Water Delivery Systems
The most common method of providing water for pigs is with nipple drinkers. They are relatively inexpensive, easy to maintain and usually free of fouling. Nipple drinkers encourage waste and require scheduled monitoring to observe and correct any problems that occur. At present, they are the delivery method of choice for all classes of swine except for newborn piglets where dish drinkers are preferable.
Wet/dry feeder systems that utilize a nipple drinker inside the feeding bowl are becoming more popular. This system somewhat combines features from both nipple and dish drinkers. There is evidence to indicate that these type of systems may increase intake and reduce water wastage. The reduced wastage may be of greater importance when using this type of system.
Regardless of the type of water delivery system utilized on the farm, it is important that the system maintain flow rates that are necessary for optimum health and productivity. Table 3 lists some information regarding this situation. For weanling and grower pigs, flow rates of
750 to 1,000 ml/min are suggested, whereas for nursing sows, adequate amounts of water can be obtained with flow rates from 1,000 to 2,000 ml/min. Keep in mind that, the higher the flow rate, the more potential for excessive wastage.
Liquid feeding offers an alternative to separate feeders and waterers for pigs. The feed and water are combined in a slurry form and offered to the pigs. The objective of liquid feeding is to increase feed intake, however reducing water wastage could be an important benefit. Caution must be used when considering using liquid feeding since equipment may freeze during the winter conditions experienced in Manitoba. Typically, a water:feed ratio of 2.5:1 is utilized in liquid feeding systems. This ratio can change depending upon the type of diet being fed, the class of swine being fed and the environmental conditions within the barn.
Solutions/Suggestions to Overcome Water Quality Concerns
Dietary changes might be warranted in response to water quality concerns. Removal of salt from the diet is a typical response since most diets usually contain a safety margin. However, if too much salt is removed from the feed, then a chloride deficiency could occur. This could depress the appetite of the pigs. If salt is to be removed from the diet, then routine water sampling should be undertaken to ensure the mineral content of the water has not changed.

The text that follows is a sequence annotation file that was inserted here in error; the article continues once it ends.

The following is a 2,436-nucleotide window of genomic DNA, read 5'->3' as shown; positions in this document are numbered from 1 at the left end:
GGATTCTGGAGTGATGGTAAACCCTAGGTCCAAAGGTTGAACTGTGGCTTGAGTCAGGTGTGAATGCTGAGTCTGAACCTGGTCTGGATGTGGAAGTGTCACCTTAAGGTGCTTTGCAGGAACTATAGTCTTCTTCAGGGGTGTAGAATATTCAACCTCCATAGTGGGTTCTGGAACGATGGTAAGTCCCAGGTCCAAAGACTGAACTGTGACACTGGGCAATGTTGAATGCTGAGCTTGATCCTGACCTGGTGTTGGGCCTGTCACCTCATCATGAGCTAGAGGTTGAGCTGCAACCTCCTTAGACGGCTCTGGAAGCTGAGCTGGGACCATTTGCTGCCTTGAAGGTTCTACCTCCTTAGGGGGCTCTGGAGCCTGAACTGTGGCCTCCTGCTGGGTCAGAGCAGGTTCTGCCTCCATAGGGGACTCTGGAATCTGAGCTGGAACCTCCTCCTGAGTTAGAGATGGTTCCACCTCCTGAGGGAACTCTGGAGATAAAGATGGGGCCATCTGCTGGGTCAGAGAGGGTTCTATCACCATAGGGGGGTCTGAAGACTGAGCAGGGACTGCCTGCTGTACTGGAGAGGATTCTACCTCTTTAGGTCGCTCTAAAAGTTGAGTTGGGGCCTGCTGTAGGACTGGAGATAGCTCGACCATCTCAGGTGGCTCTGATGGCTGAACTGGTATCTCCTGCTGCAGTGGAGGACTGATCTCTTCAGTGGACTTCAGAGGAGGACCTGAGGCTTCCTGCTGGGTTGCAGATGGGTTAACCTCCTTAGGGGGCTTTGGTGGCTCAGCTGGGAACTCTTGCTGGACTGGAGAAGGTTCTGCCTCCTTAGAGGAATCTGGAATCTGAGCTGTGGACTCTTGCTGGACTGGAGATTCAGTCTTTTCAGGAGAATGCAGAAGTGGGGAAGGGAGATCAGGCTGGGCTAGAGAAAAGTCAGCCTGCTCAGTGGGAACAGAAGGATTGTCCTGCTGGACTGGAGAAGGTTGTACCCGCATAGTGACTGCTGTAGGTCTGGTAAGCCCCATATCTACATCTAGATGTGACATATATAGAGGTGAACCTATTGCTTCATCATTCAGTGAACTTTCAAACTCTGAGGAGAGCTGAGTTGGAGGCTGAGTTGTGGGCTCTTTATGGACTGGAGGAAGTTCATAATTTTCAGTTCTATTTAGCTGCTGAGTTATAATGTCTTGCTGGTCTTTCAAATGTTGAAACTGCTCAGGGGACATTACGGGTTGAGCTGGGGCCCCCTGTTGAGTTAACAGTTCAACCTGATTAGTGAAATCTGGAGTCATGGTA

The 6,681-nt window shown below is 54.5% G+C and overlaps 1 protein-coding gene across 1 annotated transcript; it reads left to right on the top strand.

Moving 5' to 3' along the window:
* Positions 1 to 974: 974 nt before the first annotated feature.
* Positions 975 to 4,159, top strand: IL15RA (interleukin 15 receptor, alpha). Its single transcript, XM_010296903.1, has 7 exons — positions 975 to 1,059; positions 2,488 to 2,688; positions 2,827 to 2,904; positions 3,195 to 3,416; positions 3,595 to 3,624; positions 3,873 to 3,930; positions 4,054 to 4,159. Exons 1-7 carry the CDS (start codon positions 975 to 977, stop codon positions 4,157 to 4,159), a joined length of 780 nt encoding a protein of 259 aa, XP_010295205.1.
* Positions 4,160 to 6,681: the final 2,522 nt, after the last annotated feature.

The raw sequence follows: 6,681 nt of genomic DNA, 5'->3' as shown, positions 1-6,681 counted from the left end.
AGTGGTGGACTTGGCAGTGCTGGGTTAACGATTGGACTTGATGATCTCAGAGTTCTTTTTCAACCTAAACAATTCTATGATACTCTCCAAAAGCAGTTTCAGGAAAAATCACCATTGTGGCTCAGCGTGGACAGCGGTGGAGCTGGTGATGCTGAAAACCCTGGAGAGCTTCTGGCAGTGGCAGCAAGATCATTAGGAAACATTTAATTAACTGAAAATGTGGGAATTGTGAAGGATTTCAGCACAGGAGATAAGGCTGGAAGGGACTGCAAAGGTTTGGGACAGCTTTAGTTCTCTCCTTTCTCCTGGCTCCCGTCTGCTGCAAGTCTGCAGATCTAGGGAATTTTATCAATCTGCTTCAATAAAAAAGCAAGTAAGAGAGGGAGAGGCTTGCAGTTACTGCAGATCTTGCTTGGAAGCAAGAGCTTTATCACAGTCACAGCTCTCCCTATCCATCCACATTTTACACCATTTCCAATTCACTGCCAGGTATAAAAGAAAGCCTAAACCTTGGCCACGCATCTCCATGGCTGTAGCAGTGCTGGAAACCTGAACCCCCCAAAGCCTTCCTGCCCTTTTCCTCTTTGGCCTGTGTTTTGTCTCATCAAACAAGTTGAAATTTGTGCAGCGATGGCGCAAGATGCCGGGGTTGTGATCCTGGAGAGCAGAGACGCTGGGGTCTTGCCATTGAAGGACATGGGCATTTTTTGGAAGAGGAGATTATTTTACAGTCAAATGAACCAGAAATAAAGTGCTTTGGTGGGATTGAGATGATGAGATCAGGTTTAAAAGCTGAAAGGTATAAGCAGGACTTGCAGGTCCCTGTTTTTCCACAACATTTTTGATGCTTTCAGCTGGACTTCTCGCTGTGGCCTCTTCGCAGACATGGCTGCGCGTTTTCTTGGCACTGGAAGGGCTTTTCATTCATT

Lowering the nutrient density of the diet may reduce scouring caused by weaning stresses and poor quality water. However, pig growth may be impaired. Thus, another approach would be to reduce all stresses on the pig by improving the overall environment (ie. drafts, humidity, crowding, disease). The pig will be able to handle poor quality water with less impact on its health and productivity.
Poor quality water can often disrupt delivery systems (eg. plug screens). Improving the delivery system may reduce some problems associated with low water intakes caused by fouled water lines. At present, there is no economical process to remove excess sulphates. Reverse osmosis will work, however it is a very expensive procedure. Chlorination can disinfect and destroy harmful bacteria and other organisms. Its effectiveness depends on the severity and type of water quality concerns. Water softeners are sometimes used to alter water quality. The most common type of softener is an ion-exchange unit in which sodium replaces calcium and magnesium. This will reduce water hardness while having no effect on overall mineral load and increasing the sodium level of the softened water.